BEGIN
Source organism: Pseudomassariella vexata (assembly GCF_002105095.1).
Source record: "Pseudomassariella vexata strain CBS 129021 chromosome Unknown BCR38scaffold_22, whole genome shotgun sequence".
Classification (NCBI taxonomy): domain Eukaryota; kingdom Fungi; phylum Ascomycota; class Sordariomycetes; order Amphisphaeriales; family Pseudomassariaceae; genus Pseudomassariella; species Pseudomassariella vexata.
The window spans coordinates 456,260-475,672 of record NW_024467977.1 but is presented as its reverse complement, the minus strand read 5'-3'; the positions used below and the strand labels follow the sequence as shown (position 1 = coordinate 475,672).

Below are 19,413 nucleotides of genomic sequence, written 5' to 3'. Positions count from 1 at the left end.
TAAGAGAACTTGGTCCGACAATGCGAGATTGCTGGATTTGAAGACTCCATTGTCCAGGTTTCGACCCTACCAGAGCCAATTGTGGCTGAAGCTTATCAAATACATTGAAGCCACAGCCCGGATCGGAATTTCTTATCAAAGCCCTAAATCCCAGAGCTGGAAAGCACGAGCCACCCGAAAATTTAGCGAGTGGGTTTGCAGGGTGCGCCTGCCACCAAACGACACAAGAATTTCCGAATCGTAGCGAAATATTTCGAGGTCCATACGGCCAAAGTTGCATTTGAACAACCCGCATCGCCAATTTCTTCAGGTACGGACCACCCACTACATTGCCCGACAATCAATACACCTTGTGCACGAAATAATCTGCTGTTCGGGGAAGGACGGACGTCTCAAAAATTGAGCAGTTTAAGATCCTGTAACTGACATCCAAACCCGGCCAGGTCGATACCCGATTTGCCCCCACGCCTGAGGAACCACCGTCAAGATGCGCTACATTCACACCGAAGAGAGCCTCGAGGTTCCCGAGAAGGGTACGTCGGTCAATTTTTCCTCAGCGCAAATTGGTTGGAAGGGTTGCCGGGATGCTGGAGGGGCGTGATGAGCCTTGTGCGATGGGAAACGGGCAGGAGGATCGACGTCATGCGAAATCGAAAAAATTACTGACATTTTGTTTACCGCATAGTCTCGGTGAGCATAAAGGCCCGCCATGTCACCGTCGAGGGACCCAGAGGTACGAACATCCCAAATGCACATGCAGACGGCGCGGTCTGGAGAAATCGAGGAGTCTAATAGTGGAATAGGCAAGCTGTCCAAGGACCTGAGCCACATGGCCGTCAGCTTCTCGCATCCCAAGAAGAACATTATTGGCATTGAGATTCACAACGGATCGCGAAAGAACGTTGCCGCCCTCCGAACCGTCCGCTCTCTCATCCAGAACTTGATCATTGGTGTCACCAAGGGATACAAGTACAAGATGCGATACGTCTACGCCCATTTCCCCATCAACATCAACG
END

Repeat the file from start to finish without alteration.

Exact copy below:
Source organism: Pseudomassariella vexata (assembly GCF_002105095.1).
Source record: "Pseudomassariella vexata strain CBS 129021 chromosome Unknown BCR38scaffold_22, whole genome shotgun sequence".
Classification (NCBI taxonomy): domain Eukaryota; kingdom Fungi; phylum Ascomycota; class Sordariomycetes; order Amphisphaeriales; family Pseudomassariaceae; genus Pseudomassariella; species Pseudomassariella vexata.
The window spans coordinates 456,260-475,672 of record NW_024467977.1 but is presented as its reverse complement, the minus strand read 5'-3'; the positions used below and the strand labels follow the sequence as shown (position 1 = coordinate 475,672).

Below are 19,413 nucleotides of genomic sequence, written 5' to 3'. Positions count from 1 at the left end.
TAAGAGAACTTGGTCCGACAATGCGAGATTGCTGGATTTGAAGACTCCATTGTCCAGGTTTCGACCCTACCAGAGCCAATTGTGGCTGAAGCTTATCAAATACATTGAAGCCACAGCCCGGATCGGAATTTCTTATCAAAGCCCTAAATCCCAGAGCTGGAAAGCACGAGCCACCCGAAAATTTAGCGAGTGGGTTTGCAGGGTGCGCCTGCCACCAAACGACACAAGAATTTCCGAATCGTAGCGAAATATTTCGAGGTCCATACGGCCAAAGTTGCATTTGAACAACCCGCATCGCCAATTTCTTCAGGTACGGACCACCCACTACATTGCCCGACAATCAATACACCTTGTGCACGAAATAATCTGCTGTTCGGGGAAGGACGGACGTCTCAAAAATTGAGCAGTTTAAGATCCTGTAACTGACATCCAAACCCGGCCAGGTCGATACCCGATTTGCCCCCACGCCTGAGGAACCACCGTCAAGATGCGCTACATTCACACCGAAGAGAGCCTCGAGGTTCCCGAGAAGGGTACGTCGGTCAATTTTTCCTCAGCGCAAATTGGTTGGAAGGGTTGCCGGGATGCTGGAGGGGCGTGATGAGCCTTGTGCGATGGGAAACGGGCAGGAGGATCGACGTCATGCGAAATCGAAAAAATTACTGACATTTTGTTTACCGCATAGTCTCGGTGAGCATAAAGGCCCGCCATGTCACCGTCGAGGGACCCAGAGGTACGAACATCCCAAATGCACATGCAGACGGCGCGGTCTGGAGAAATCGAGGAGTCTAATAGTGGAATAGGCAAGCTGTCCAAGGACCTGAGCCACATGGCCGTCAGCTTCTCGCATCCCAAGAAGAACATTATTGGCATTGAGATTCACAACGGATCGCGAAAGAACGTTGCCGCCCTCCGAACCGTCCGCTCTCTCATCCAGAACTTGATCATTGGTGTCACCAAGGGATACAAGTACAAGATGCGATACGTCTACGCCCATTTCCCCATCAACATCAACG